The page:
When lubing the case, swipe the index finger across the surface and roll the case between the finger and thumb. Pay close attention to lubing the lower part of the neck, shoulder, and body. Do not get any lube inside the case mouth.

Caveat! Understand that neck resizing should only be considered for ammunition that will be used in the same rifle that it was fired in. Cartridges for semi-auto, lever-action, or slide-action rifles should never be neck sized. The cartridge will be too tight to reliably feed from the magazine, up the feed ramp, and into the chamber.

This is so important that I will say it again…

Neck sizing should never be employed for ammunition intended to be used with autoloading rifles. With a bolt-action, the custom-fitted round is eased into the chamber at a much slower velocity than that experienced with an autoloader. Experts warn that the force from a high-speed bolt hitting a fire-formed round may result in a slam fire because of the brass’ tight fit into the chamber. So remember, cartridges for semi-auto and full-auto rifles should be full-length sized only.

Additional Advantages

An additional advantage in favor of neck sizing includes longer brass life, so you can get more reloads before your brass needs to be discarded. There are fewer reloading steps when you neck size, and the brass stretches less. Therefore, you don’t have to trim as much, and because very little case stretching occurs the case walls do not thin out.

Additionally, it is not necessary to lube the cases prior to resizing them, or to removing the lube after sizing. This potentially eliminates two reloading steps. When neck sizing, you’re only sizing the neck and that requires very little pressure to operate the press. So little in fact that you will not realize that you have sized the cases at all. And that is with no lube.

Know the Limits

There is a practical limit for neck-sized cases. Depending on how hot you load your cartridges, I recommend that after about 5 reloads, the cases will have expanded enough to begin making chambering difficult. When that happens, you should full-length resize the cases, measure them, trim as necessary and start the process over again.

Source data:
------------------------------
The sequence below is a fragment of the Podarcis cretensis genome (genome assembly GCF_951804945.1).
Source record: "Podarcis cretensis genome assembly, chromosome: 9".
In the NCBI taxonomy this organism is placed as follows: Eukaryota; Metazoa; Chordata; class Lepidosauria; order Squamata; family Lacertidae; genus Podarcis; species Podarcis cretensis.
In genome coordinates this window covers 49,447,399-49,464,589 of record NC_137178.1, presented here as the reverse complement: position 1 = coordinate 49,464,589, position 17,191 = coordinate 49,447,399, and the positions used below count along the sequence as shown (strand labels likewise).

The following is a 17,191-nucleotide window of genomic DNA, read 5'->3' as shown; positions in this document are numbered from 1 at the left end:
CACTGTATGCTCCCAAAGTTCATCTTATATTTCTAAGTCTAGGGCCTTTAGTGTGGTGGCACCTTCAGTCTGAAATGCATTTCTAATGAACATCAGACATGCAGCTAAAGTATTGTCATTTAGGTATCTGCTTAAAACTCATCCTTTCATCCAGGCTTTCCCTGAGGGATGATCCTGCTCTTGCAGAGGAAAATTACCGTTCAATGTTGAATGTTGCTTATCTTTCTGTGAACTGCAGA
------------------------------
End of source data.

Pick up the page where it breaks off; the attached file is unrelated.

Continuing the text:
Measuring the cartridge case length
Case length will matter. After a number of uses, that case will stretch to the point that it will need to be trimmed to length.

You must also be aware of a few requirements of neck sizing that goes beyond limiting your rounds to a single firearm and extending your choice of brass. Because different makes of brass have different wall thicknesses, your process will be affected. Any variation within the brass thickness of the case affects concentricity and the bullet seating angle. Of all these factors, the bullet seating angle probably contributes the most to non-concentricity — especially if you’re not using a competition seating die. Take ‘extra’ care when seating the bullet. Experiment with different brands of brass to see which brand works best for you.

A possible negative result may be that you find that your neck-sized ammo produces larger groups than identically loaded full-length sized ammo. If this is the case, it is likely caused by something being non-concentric. Even a carefully machined chamber and barrel will have some barely measurable non-concentricity. Some rifles are much worse than others.

Keep in mind that a full-length, sized cartridge has a slightly looser fit in the chamber than a neck-sized cartridge. This extra clearance exists everywhere except for the fit between the outside diameter of the bullet and the inside diameter of the neck. By having clearance everywhere else on the cartridge, the bullet entering the neck can self-center. This acts as a pilot to align the rest of the cartridge with the center of the bore.

Measuring the neck size of a loaded cartridge
A micrometer will be needed when performing the over bullet measurement. A calipers will not be accurate enough.

With a neck-sized cartridge, little clearance exists between the case and chamber. This minimizes the ability of the bullet to center itself in the neck. If enough non-concentricity exists, the bullet can be shoved hard against one side of the neck when the cartridge is chambered, resulting in reduced accuracy.

A trick I was taught many years ago is to slowly seat the bullet. As you do, release pressure, lower it a bit, and turn it slightly. You keep repeating that until the bullet is seated. In that way, if it is going in at an angle, by turning it you slowly correct the angle for a more concentric fit. This is just an introduction to the basics of neck sizing. I have been doing it for my precision rifles for 50 years and believe my shooting has benefited greatly. If you appreciate accurate, precise rifles try it. I think you will like it.

What is your experience with neck resizing cartridges? Share your thoughts in the Comment section.

Source link: by Ed AKA “The Real Most Interesting Man in The World” LaPorta at